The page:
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Puigdemont declares independence for Catalonia but suspends it in search of dialogue

Central government sources believe the speech by the Catalan premier to be a declaration of secession; measures such as Article 155 could be applied. Read our live coverage as it happened

Declaracion de Independencia de Cataluña
Regional premier Carles Puigdemont arrives in parliament. EFE

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There was huge expectation surrounding a session of the Catalan parliament that was scheduled for Tuesday at 6pm, when regional premier Carles Puigdemont was expected to make a statement to “explain the political situation.”

In the event, the leader of the Junts pel Si (Together for Yes) did not speak until 7pm, due to a disagreement over the content of his speech with his partners in the far-left CUP party.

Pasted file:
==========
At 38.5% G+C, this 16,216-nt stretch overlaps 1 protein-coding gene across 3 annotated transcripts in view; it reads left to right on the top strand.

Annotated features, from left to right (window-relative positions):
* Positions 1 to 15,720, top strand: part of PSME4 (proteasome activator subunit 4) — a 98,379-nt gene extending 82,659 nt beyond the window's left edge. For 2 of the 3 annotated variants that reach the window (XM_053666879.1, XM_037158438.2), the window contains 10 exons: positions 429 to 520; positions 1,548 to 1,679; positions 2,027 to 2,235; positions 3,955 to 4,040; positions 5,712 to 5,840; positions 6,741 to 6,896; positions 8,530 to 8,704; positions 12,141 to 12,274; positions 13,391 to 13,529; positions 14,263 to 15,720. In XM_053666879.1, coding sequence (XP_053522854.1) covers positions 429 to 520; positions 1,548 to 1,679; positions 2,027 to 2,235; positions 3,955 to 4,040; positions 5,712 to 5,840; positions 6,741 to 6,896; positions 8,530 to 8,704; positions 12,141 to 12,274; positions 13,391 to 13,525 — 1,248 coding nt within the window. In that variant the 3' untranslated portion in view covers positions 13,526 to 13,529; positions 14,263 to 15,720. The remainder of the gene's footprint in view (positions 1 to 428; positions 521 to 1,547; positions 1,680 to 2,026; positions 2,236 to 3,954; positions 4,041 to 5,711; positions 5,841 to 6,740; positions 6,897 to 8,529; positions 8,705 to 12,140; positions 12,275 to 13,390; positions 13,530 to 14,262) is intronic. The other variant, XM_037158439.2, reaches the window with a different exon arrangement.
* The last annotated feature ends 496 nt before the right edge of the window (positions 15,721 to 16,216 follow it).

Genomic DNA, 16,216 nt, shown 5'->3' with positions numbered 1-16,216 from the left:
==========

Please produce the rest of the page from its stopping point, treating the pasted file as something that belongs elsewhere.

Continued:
During his address, of nearly an hour, Puigdemont declared independence unilaterally based on a ballot that lacked all basic democratic guarantees, and which yielded 90% of Yes votes as the vast majority of Remainers stayed home, for a turnout of less than half of the voter pool.

But he immediately suspended it in search of dialogue. Central government sources stated they would take action over what they saw as a unilateral declaration of independence, which could include Article 155: the suspension of the region's autonomy.

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